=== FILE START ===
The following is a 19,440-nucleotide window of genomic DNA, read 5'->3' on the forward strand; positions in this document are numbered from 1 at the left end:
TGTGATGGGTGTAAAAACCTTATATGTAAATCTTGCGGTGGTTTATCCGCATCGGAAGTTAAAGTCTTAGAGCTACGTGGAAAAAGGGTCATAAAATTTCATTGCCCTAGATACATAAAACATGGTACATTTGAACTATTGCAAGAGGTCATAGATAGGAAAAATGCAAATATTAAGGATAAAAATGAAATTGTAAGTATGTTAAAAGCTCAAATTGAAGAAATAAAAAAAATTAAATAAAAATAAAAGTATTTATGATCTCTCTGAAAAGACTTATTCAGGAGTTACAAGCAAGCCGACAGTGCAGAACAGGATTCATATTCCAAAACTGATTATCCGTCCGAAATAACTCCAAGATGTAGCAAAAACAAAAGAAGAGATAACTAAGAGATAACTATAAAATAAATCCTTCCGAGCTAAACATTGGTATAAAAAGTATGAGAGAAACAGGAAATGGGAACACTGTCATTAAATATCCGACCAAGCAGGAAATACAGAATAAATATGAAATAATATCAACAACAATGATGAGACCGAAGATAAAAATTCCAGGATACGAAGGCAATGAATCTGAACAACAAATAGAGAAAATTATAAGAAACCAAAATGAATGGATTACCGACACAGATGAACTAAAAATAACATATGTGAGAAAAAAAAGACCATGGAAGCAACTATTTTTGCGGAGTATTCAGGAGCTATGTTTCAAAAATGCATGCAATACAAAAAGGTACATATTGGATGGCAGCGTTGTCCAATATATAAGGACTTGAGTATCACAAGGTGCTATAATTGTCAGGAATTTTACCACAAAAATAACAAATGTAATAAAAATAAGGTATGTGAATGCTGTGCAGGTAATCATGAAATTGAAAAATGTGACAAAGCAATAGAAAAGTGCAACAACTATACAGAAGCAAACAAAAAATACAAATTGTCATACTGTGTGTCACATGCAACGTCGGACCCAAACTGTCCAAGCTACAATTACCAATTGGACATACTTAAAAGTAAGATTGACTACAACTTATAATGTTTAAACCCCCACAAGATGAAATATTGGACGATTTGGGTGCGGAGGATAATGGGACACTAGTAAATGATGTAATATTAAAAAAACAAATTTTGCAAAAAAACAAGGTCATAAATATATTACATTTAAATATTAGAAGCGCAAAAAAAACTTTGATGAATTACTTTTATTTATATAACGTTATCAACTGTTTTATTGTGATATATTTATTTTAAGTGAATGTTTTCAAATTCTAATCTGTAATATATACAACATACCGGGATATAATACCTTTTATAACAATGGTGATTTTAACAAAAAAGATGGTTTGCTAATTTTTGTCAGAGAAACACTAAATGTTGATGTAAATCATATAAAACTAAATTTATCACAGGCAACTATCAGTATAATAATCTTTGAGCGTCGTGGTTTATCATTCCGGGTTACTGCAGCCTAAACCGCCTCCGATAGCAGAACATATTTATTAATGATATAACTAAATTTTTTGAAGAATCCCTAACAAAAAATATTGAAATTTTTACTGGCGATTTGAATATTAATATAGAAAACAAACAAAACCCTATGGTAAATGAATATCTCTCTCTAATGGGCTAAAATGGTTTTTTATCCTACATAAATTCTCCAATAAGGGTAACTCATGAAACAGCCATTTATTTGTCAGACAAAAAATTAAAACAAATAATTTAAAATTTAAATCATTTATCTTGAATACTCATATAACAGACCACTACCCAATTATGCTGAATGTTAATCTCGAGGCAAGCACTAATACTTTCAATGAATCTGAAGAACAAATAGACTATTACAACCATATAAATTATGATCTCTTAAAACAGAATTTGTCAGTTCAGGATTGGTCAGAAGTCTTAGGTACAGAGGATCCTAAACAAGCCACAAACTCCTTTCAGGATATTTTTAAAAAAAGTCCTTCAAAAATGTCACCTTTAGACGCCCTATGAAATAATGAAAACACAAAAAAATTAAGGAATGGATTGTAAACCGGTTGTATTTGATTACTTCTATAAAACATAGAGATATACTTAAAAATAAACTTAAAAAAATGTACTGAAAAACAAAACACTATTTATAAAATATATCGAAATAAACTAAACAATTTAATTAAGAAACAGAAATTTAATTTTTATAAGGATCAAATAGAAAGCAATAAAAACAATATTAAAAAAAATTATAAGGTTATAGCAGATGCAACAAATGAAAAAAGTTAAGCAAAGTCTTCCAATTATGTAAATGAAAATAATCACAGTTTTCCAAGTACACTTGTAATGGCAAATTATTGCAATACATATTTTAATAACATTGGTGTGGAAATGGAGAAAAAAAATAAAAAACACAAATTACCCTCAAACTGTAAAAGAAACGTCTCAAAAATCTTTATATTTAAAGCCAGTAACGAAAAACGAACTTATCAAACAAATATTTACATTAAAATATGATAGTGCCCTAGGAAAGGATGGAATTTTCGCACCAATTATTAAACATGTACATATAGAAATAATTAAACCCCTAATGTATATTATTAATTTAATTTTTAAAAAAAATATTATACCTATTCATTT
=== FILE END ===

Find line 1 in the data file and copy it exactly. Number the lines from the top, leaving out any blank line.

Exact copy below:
The following is a 19,440-nucleotide window of genomic DNA, read 5'->3' on the forward strand; positions in this document are numbered from 1 at the left end: